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Infographic: Why wildfires are getting worse in Colorado and beyond

Categories: Environment

wildfire.infographic.205x205.jpg
Big infographic below.
Since the terribly destructive Black Forest and Royal Gorge blazes, which were brought under control last month, wildfires haven't made nearly as many headlines in Colorado. But with a couple of substantial fires ongoing in Western Colorado and the summer heat at its most intense, the danger isn't over -- which makes a new infographic from the Union of Concerned Scientists all the more timely. The UCS argues that climate change is increasing wildfire risk here and beyond. See the infographic and get additional details about the data behind it below.

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Learn More About Wildfires and Climate Change in the Western U.S.

Panel 1: Wildfires and Wildfire Season

The number of large wildfires -- defined as those covering more than 1,000 acres -- is increasing throughout the region. Over the past 12 years, every state in the Western U.S. has experienced an increase in the average number of large wildfires per year compared to the annual average from 1980 to 2000.

Wildfire season is generally defined as the time period between the year's first and last large wildfires. This infographic highlights the length of the wildfire season for the Western U.S. as a region. Local wildfire seasons vary by location, but have almost universally become longer over the past 40 years.

Panel 2: Rising Temperatures and Earlier Snowmelt

Temperatures are increasing much faster in the Western U.S. than for the planet as a whole. Since 1970, average annual temperatures in the Western U.S. have increased by 1.9° F, about twice the pace of the global average warming.

Scientists are able to gauge the onset of spring snowmelt by evaluating streamflow gauges throughout the Western U.S. Depending on location, the onset of spring snowmelt is occurring 1-4 weeks earlier today than it did in the late 1940s.

Panel 3: Future Projections

The projected increase in annual burn area varies depending on the type of ecosystem. Higher temperatures are expected to affect certain ecosystems, such as the Southern Rocky Mountain Steppe-Forest of central Colorado, more than others, such as the semi-desert and desert of southern Arizona and California. Every ecosystem type, however, is projected to experience an increase in average annual burn area.

The range of projected temperature increases in the Western U.S. by mid-century (2040 -- 2070) represents a choice of two possible futures -- from one in which we drastically reduce heat-trapping emissions (the projected low end of a lower emissions pathway) to a future in which we continue with "business as usual" (the projected high end of a higher emissions pathway).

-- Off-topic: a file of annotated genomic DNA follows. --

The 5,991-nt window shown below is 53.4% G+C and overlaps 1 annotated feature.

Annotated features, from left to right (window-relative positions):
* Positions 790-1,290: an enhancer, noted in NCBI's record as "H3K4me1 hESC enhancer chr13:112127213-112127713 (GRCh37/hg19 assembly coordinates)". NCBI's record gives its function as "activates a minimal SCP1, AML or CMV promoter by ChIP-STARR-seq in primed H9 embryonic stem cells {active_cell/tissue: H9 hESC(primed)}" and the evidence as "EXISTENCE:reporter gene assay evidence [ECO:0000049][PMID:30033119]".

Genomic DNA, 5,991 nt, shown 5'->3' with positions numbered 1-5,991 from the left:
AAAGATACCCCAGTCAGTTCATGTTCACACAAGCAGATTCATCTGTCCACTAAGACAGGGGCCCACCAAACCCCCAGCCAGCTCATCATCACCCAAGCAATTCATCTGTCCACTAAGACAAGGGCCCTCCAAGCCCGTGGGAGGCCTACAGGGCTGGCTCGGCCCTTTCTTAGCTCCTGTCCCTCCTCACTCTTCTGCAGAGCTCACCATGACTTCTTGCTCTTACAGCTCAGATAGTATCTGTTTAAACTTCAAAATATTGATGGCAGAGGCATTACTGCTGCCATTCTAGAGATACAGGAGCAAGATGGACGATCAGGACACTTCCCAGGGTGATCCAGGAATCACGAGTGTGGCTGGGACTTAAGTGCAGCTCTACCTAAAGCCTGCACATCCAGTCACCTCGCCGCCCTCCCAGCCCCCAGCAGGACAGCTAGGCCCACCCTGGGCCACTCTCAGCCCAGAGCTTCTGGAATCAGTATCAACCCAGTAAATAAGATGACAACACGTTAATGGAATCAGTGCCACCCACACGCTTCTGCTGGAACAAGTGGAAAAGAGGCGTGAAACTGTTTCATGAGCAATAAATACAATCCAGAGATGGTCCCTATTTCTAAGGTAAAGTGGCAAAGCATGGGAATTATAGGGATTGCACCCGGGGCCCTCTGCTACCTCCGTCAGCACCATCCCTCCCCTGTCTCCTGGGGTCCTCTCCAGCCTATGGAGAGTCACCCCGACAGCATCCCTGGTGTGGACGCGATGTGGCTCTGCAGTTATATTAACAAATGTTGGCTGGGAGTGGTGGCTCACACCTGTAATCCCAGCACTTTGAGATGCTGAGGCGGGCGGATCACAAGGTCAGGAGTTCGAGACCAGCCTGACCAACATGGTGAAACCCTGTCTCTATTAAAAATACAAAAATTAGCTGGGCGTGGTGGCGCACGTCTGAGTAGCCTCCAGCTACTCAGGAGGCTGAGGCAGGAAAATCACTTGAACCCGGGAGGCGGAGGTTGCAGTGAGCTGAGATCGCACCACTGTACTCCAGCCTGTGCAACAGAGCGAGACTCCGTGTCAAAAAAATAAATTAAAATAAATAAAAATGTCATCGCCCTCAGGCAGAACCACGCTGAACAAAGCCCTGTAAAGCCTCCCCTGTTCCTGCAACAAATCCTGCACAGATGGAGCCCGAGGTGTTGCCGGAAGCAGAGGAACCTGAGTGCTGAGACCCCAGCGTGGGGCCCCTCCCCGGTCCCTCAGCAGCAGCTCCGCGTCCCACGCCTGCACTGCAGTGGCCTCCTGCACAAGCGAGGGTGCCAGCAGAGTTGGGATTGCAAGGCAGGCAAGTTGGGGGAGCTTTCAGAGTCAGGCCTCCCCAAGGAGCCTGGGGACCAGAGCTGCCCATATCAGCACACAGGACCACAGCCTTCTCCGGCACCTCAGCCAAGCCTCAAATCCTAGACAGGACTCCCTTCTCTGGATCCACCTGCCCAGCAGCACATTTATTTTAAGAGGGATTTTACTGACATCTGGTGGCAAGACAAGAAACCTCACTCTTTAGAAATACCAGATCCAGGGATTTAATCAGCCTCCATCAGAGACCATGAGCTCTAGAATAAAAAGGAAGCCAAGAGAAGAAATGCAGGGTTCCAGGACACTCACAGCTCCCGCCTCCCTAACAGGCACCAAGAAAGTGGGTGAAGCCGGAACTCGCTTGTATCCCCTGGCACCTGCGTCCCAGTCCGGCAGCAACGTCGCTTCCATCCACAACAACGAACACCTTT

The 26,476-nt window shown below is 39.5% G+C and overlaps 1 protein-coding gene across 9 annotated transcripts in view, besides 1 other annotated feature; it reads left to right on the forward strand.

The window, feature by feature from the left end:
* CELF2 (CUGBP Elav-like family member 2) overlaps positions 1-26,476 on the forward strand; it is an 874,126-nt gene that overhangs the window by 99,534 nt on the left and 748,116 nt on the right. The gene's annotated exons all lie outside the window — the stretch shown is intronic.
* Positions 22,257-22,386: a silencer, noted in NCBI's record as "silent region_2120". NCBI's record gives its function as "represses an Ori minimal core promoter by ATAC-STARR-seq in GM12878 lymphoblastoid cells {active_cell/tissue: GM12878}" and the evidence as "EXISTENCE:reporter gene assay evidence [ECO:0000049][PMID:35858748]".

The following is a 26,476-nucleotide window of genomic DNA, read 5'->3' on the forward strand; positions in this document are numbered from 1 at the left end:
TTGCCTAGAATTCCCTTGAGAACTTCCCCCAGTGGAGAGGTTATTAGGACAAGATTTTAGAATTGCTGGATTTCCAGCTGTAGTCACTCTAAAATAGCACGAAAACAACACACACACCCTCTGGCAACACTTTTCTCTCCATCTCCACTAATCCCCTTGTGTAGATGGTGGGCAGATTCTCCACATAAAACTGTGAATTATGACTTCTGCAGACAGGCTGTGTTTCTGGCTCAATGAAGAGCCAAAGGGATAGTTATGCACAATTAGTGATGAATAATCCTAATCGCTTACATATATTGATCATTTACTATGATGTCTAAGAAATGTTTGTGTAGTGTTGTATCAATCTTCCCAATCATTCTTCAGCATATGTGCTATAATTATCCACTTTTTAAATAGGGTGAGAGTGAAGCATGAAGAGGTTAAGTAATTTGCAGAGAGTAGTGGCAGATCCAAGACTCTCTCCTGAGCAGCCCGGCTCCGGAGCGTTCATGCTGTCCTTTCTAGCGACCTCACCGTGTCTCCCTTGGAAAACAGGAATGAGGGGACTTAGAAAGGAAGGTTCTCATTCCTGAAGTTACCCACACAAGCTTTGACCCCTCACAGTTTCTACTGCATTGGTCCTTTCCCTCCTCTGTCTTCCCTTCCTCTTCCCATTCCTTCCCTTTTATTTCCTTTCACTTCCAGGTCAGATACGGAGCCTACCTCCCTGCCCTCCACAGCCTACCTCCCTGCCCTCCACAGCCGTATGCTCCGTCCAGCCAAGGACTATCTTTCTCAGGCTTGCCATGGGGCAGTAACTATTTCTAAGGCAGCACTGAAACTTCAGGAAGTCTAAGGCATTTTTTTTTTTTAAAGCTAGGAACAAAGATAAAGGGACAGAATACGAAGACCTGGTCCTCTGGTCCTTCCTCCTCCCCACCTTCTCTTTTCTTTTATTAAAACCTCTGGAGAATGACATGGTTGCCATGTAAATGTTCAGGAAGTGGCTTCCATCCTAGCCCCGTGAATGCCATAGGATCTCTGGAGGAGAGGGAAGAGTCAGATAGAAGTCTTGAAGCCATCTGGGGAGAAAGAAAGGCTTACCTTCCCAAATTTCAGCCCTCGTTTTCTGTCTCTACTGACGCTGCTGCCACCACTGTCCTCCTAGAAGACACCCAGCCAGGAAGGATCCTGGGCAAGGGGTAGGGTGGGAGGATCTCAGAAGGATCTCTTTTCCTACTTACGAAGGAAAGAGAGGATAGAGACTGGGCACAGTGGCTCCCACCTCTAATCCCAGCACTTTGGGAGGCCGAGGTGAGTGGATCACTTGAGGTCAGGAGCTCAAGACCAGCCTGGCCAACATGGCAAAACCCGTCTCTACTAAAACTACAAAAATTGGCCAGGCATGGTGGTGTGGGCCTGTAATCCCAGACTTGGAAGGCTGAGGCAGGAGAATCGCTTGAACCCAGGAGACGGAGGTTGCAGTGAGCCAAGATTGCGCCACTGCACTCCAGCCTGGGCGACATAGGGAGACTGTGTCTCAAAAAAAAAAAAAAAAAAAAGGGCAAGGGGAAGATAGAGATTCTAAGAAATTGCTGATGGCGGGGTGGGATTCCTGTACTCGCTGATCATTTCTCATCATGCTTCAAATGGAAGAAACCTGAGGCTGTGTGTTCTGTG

The Science Behind the Infographic

The Western Wildfires and Climate Change infographic is based on careful evaluations of published scientific research and publicly accessible federal wildfire data.

Click to learn more about the methodology and assumptions behind the infographic.

More from our News archive circa June: "Update: Robin and Mark Herklotz ID'd as Black Forest fire victims, 509 homes destroyed."


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5 comments
dr.aardvark
dr.aardvark

You need to include tinder and amount of dry ignitable fuel on the ground. Every year the fires threaten homes, so response teams are called to put them out. The downside is you end up saving MORE tinder and ignitable fuel for NEXT year, which leads to greater and more dangerous fires.

mrwiizrd
mrwiizrd

What a ridiculously small sample size to draw such sweeping conclusions.  And the authors didn't even attempt to control for population and development growth, or even available ignitable fuel?

It doesn't take a genius to understand that the more wildfires are suppressed by human activity over time, the more severe and more frequent they'll occur irrespective of average temperature fluctuations.

"Climate change," whatever the heck that means depending on one's agenda, very well could be the cause of the increase in the number of widfire events, but this cherry-picked propoganda piece certainly doesn't provide any credible evidence supporting that conclusion whatsoever.

Regardless, I'm sure I'll see it prominently displayed in the DIA tram platform the next time I fly out.

michael.roberts
michael.roberts moderator editortopcommenter

@Todd Elsen Good point, Todd. Thanks.

michael.roberts
michael.roberts moderator editortopcommenter

@mrwiizrd Interesting points, mrwiizrd. Thanks for sharing your take.

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